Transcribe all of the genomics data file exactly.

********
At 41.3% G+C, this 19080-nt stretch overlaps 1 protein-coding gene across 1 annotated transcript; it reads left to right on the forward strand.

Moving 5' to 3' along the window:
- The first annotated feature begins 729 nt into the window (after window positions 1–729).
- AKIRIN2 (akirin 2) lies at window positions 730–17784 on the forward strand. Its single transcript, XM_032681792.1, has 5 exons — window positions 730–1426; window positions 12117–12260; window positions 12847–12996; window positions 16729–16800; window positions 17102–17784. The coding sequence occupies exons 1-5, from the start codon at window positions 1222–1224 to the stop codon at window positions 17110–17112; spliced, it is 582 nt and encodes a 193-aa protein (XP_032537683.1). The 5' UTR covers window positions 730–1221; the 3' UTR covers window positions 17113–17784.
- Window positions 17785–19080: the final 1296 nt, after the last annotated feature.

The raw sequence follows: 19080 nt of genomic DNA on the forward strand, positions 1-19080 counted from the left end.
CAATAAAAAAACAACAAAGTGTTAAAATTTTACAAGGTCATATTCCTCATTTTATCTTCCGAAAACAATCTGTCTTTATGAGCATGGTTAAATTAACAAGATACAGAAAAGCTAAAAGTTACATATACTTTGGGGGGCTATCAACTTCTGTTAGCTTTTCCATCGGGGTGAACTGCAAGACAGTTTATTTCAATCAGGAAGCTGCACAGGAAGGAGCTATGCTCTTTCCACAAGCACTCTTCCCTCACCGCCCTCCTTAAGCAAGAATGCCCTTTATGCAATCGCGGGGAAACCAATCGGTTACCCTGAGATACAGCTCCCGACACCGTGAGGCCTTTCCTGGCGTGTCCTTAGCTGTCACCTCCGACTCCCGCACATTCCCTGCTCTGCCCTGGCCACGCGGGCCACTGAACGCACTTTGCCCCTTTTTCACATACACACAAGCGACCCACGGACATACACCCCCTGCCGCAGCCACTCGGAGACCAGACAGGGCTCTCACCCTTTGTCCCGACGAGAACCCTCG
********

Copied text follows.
At 41.3% G+C, this 19080-nt stretch overlaps 1 protein-coding gene across 1 annotated transcript; it reads left to right on the forward strand.

Moving 5' to 3' along the window:
- The first annotated feature begins 729 nt into the window (after window positions 1–729).
- AKIRIN2 (akirin 2) lies at window positions 730–17784 on the forward strand. Its single transcript, XM_032681792.1, has 5 exons — window positions 730–1426; window positions 12117–12260; window positions 12847–12996; window positions 16729–16800; window positions 17102–17784. The coding sequence occupies exons 1-5, from the start codon at window positions 1222–1224 to the stop codon at window positions 17110–17112; spliced, it is 582 nt and encodes a 193-aa protein (XP_032537683.1). The 5' UTR covers window positions 730–1221; the 3' UTR covers window positions 17113–17784.
- Window positions 17785–19080: the final 1296 nt, after the last annotated feature.

The raw sequence follows: 19080 nt of genomic DNA on the forward strand, positions 1-19080 counted from the left end.
CAATAAAAAAACAACAAAGTGTTAAAATTTTACAAGGTCATATTCCTCATTTTATCTTCCGAAAACAATCTGTCTTTATGAGCATGGTTAAATTAACAAGATACAGAAAAGCTAAAAGTTACATATACTTTGGGGGGCTATCAACTTCTGTTAGCTTTTCCATCGGGGTGAACTGCAAGACAGTTTATTTCAATCAGGAAGCTGCACAGGAAGGAGCTATGCTCTTTCCACAAGCACTCTTCCCTCACCGCCCTCCTTAAGCAAGAATGCCCTTTATGCAATCGCGGGGAAACCAATCGGTTACCCTGAGATACAGCTCCCGACACCGTGAGGCCTTTCCTGGCGTGTCCTTAGCTGTCACCTCCGACTCCCGCACATTCCCTGCTCTGCCCTGGCCACGCGGGCCACTGAACGCACTTTGCCCCTTTTTCACATACACACAAGCGACCCACGGACATACACCCCCTGCCGCAGCCACTCGGAGACCAGACAGGGCTCTCACCCTTTGTCCCGACGAGAACCCTCG